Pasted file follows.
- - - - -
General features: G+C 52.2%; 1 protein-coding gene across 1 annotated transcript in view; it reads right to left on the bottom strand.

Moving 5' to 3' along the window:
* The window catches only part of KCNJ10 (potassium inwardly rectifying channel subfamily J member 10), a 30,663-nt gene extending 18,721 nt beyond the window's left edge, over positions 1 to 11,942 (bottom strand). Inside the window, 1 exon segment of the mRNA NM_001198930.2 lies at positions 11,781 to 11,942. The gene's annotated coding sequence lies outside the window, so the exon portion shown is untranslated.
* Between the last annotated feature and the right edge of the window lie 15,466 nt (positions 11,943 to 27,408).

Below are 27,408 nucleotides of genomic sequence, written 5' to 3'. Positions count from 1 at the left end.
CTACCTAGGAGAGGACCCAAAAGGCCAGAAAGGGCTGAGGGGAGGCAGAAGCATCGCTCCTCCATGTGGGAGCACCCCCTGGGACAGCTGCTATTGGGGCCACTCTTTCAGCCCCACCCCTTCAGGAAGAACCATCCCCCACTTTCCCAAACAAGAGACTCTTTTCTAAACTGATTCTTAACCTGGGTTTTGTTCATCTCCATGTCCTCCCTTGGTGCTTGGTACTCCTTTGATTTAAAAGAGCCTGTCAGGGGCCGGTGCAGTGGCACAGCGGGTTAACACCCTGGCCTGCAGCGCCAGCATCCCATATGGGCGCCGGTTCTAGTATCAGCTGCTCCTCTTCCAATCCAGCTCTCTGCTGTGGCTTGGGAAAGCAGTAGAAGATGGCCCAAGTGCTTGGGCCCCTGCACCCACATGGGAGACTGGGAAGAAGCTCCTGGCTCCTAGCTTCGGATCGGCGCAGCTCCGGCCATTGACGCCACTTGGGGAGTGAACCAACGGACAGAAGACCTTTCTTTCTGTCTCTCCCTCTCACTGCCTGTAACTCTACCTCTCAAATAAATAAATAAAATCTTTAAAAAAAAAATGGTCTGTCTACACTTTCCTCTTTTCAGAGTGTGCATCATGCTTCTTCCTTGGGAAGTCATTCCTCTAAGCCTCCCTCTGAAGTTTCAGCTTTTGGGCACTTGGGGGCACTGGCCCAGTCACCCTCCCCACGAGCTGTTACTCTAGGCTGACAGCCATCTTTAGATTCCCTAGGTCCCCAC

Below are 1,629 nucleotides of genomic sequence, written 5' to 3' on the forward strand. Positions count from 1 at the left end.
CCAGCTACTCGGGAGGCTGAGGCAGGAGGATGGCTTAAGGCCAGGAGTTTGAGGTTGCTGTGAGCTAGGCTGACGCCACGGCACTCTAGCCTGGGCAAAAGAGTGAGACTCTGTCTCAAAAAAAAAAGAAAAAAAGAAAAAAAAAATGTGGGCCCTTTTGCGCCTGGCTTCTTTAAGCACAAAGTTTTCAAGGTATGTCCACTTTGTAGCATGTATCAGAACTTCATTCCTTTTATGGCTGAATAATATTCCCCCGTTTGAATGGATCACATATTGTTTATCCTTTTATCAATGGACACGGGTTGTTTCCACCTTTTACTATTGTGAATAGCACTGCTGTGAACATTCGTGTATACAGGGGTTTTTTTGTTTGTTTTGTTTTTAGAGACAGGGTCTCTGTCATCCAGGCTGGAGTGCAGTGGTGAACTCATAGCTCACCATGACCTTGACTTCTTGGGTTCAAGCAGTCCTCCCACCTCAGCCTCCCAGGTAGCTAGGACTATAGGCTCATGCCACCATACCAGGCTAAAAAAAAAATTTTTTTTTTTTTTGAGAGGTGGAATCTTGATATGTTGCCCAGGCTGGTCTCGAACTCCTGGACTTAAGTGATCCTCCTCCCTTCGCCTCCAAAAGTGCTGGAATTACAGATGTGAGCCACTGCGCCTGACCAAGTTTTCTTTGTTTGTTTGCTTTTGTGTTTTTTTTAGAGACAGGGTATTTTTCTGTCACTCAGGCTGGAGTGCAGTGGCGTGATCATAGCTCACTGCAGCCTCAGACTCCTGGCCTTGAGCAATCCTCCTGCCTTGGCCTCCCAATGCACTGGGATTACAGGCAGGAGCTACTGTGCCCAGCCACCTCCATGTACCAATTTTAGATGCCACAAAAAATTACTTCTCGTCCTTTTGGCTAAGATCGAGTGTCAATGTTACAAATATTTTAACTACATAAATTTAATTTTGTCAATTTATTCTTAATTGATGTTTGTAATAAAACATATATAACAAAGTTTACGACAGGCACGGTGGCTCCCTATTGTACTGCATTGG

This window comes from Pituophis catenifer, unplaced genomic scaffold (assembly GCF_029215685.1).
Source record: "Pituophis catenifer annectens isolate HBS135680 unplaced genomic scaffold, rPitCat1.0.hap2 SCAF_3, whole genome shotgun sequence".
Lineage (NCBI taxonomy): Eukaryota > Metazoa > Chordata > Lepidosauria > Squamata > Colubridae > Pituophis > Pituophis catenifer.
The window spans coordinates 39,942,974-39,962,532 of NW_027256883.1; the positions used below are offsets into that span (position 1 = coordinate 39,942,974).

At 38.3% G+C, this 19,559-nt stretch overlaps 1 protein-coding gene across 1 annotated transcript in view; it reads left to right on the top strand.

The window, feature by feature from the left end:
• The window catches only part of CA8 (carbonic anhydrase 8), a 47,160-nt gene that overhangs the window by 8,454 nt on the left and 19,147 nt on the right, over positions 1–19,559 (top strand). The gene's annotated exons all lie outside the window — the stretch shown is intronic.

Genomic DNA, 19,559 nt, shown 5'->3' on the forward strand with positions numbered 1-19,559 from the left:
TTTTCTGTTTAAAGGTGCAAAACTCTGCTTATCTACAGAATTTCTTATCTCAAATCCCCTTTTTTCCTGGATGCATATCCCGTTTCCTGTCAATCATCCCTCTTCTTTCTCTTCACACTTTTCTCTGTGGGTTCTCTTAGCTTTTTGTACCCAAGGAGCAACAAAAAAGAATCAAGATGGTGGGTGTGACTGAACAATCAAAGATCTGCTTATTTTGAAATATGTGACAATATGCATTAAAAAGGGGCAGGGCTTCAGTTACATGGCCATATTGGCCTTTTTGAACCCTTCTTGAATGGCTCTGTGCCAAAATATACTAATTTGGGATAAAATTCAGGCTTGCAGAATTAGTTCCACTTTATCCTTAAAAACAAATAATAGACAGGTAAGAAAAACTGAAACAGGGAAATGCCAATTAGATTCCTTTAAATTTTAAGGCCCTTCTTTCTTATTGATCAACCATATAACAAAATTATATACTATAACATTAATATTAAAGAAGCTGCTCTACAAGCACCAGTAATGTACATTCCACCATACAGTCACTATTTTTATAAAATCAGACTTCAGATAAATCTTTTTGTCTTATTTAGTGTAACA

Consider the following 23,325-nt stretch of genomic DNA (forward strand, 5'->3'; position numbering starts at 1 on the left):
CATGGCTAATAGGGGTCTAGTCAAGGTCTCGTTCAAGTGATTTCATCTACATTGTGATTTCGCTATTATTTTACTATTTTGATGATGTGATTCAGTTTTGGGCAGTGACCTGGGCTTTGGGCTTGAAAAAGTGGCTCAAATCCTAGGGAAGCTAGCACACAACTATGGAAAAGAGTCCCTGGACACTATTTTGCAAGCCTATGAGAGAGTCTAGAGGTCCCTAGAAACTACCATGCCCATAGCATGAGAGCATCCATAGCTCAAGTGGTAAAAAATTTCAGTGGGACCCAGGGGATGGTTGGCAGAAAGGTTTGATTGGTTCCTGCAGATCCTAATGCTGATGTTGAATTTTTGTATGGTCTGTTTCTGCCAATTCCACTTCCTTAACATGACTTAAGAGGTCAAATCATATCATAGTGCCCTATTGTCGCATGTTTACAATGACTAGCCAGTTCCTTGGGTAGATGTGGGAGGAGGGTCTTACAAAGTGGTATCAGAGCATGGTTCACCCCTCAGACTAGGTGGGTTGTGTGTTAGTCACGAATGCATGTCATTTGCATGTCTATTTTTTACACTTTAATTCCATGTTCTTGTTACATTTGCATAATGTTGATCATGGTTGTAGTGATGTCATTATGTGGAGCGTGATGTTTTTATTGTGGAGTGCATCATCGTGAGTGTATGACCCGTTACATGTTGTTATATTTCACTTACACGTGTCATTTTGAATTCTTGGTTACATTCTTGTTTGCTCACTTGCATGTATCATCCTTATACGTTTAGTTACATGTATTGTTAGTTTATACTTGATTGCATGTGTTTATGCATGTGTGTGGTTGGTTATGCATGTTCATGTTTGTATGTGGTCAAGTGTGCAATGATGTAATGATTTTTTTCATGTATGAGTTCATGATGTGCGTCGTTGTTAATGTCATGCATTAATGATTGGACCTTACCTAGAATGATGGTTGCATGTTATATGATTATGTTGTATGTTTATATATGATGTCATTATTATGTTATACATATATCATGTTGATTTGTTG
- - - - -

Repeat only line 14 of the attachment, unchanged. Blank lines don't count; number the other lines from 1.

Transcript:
The window, feature by feature from the left end: